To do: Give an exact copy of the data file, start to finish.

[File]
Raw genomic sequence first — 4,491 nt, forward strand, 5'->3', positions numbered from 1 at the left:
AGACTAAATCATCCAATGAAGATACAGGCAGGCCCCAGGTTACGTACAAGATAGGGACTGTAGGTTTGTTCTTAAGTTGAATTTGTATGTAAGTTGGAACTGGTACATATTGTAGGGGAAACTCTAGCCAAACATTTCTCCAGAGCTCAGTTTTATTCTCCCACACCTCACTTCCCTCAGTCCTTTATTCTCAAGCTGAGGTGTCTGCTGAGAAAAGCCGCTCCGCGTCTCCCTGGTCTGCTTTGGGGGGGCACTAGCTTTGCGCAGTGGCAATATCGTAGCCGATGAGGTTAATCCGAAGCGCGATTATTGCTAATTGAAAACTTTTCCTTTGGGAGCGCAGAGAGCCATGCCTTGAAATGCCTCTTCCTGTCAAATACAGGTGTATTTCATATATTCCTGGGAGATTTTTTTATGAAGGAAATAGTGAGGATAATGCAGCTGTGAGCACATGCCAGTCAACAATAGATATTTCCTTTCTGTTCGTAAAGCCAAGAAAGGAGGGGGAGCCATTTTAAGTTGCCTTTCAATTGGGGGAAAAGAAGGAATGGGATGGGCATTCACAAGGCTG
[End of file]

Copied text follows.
Raw genomic sequence first — 4,491 nt, forward strand, 5'->3', positions numbered from 1 at the left:
AGACTAAATCATCCAATGAAGATACAGGCAGGCCCCAGGTTACGTACAAGATAGGGACTGTAGGTTTGTTCTTAAGTTGAATTTGTATGTAAGTTGGAACTGGTACATATTGTAGGGGAAACTCTAGCCAAACATTTCTCCAGAGCTCAGTTTTATTCTCCCACACCTCACTTCCCTCAGTCCTTTATTCTCAAGCTGAGGTGTCTGCTGAGAAAAGCCGCTCCGCGTCTCCCTGGTCTGCTTTGGGGGGGCACTAGCTTTGCGCAGTGGCAATATCGTAGCCGATGAGGTTAATCCGAAGCGCGATTATTGCTAATTGAAAACTTTTCCTTTGGGAGCGCAGAGAGCCATGCCTTGAAATGCCTCTTCCTGTCAAATACAGGTGTATTTCATATATTCCTGGGAGATTTTTTTATGAAGGAAATAGTGAGGATAATGCAGCTGTGAGCACATGCCAGTCAACAATAGATATTTCCTTTCTGTTCGTAAAGCCAAGAAAGGAGGGGGAGCCATTTTAAGTTGCCTTTCAATTGGGGGAAAAGAAGGAATGGGATGGGCATTCACAAGGCTG